Baby boomers aren’t sailing into cushy retirements
Resource type: News
The Orange County Register |
by JANE GLENN HAAS
It wasn’t supposed to end this way.
For baby boomers trickling toward retirement, these were going to be the golden years. The good life earned after toiling in some version of the 20th-Century vineyards.
A big percentage of boomers envisioned no work at all. Others — more purposeful — planned to seek volunteer jobs giving back; the Peace Corps, maybe, or helping homeless people.
The Third Third some called it, expecting the boomers to chart new lifestyle options by living a third of their predicted long lives outside the routine place called work.
But some amazing events have turned this Yellow Brick Road into a murky swampland.
First, boomers’ parents are living longer. Trillions of inheritance dollars evaporated as oldsters spent freely and lived much longer than anticipated. The funny RV bumper sticker “I’m Spending My Children’s Inheritance” turned out to be real.
Then, boomers forgot to save. In June 2008, McKinsey & Co. said two-thirds of older boomers had too much debt and the lowest savings rate (10%) of any generation. That’s not enough money to retire, they concluded, so the only solution is to keep working.
No worries. Eight in 10 boomers told AARP they planned to work at least part-time and others envisioned starting their own businesses.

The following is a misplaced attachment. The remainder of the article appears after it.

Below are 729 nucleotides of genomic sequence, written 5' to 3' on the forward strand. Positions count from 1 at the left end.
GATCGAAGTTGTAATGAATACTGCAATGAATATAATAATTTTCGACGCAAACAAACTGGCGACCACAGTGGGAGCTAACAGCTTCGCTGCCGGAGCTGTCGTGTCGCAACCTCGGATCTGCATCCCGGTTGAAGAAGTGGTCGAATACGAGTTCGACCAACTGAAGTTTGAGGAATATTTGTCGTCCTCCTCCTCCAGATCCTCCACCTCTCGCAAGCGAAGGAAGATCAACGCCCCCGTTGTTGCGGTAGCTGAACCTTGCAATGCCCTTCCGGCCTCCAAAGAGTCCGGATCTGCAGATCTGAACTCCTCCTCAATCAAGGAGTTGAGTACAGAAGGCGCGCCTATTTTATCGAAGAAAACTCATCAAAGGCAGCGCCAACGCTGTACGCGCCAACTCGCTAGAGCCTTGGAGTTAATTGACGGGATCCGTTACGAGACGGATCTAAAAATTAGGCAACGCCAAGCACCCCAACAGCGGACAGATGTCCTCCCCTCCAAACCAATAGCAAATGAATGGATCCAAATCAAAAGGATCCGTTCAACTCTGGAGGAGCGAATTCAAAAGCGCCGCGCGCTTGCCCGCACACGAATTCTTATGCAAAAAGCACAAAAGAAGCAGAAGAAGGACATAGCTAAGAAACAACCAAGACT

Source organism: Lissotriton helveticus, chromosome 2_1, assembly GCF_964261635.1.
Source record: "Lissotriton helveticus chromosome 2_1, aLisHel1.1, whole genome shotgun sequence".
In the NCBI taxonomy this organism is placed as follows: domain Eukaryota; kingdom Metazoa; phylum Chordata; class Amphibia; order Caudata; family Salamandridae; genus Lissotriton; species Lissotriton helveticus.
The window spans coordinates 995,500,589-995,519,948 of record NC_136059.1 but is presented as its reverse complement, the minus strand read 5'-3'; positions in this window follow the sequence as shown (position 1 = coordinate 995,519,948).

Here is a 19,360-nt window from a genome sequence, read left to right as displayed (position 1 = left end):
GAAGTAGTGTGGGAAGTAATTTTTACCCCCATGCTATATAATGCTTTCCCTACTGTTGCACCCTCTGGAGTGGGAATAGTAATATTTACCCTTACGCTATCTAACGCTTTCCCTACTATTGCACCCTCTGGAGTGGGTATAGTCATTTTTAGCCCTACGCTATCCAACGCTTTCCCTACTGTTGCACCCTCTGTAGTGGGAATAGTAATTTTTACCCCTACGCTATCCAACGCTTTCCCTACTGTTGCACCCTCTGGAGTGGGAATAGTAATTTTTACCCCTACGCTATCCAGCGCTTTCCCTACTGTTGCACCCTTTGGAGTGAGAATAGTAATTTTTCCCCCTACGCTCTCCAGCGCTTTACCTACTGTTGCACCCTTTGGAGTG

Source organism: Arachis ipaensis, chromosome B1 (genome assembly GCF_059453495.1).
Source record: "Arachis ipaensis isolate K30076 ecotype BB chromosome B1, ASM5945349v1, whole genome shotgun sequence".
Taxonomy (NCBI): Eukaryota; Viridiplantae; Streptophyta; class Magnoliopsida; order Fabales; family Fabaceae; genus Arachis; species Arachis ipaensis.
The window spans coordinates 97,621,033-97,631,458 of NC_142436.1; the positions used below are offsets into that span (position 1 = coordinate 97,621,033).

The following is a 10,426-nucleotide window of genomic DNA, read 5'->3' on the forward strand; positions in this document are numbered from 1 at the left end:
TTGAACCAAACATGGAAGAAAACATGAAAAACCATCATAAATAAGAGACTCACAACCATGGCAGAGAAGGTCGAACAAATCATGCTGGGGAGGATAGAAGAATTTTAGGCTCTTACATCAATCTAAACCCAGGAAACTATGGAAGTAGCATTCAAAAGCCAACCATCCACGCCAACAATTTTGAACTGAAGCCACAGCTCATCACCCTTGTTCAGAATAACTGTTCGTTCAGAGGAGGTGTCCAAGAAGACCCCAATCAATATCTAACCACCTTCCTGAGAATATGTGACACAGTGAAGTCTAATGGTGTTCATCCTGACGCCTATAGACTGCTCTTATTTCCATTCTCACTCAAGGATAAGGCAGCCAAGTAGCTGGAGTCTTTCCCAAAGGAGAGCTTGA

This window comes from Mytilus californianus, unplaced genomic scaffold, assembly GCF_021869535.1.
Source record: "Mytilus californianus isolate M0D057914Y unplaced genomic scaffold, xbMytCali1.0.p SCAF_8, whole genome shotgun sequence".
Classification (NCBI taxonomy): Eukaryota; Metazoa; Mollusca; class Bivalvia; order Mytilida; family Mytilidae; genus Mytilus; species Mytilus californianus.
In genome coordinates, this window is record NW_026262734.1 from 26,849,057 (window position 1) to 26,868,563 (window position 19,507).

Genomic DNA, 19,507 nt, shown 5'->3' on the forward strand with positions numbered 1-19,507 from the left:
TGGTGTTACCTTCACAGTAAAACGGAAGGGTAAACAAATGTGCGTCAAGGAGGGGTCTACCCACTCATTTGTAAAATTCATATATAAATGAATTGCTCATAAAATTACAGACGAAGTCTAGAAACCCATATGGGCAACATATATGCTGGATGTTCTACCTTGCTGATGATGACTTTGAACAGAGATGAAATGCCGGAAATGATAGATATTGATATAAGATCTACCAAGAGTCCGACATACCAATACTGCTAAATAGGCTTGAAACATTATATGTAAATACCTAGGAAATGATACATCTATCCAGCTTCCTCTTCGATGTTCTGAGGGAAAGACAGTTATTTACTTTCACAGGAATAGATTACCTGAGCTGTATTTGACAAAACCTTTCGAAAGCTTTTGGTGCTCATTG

But in August 2008, the John J. Heldrich Center for Workforce Development at Rutgers University revealed that suddenly workers are more anxious about jobs and the economy.
And in December, AARP reported a “fragile economy threatens the financial security of all Americans,” particularly workers 45 and older who have seen a more than 55% increase in unemployment and those 55 and older who have experienced a 65% increase.
“I tell older workers this is not a good time to quit your job,” says Marc Freedman, head of the nonprofit Civic Ventures, Civicventures.org.
He’s serious. Freedman is the author of Prime Time and Encore, books that examine the ways boomers will change society by working longer in careers that give back.
A few months ago, he was able to forecast up to a million openings in the nonprofit sector alone. Today, Freedman talks about “a pretty dire labor market — with one bright spot. The most recession-resistant fields remain education, health care and the federal government. So there are still some opportunities, even in this downturn.
“We’re telling people in the long run, the prospect of working in these fields and the nonprofit field still looks promising. But this is probably not the time to leave your job and go into one of these areas. It is, however, the time to consider volunteering in an area you might like to work in one day or even going back to school for some retraining.”
Meanwhile, “tighten your belts,” suggests Linda Barlow, a financial planner in Santa Ana, Calif.
And remember, nothing lasts forever. Not even the bad times.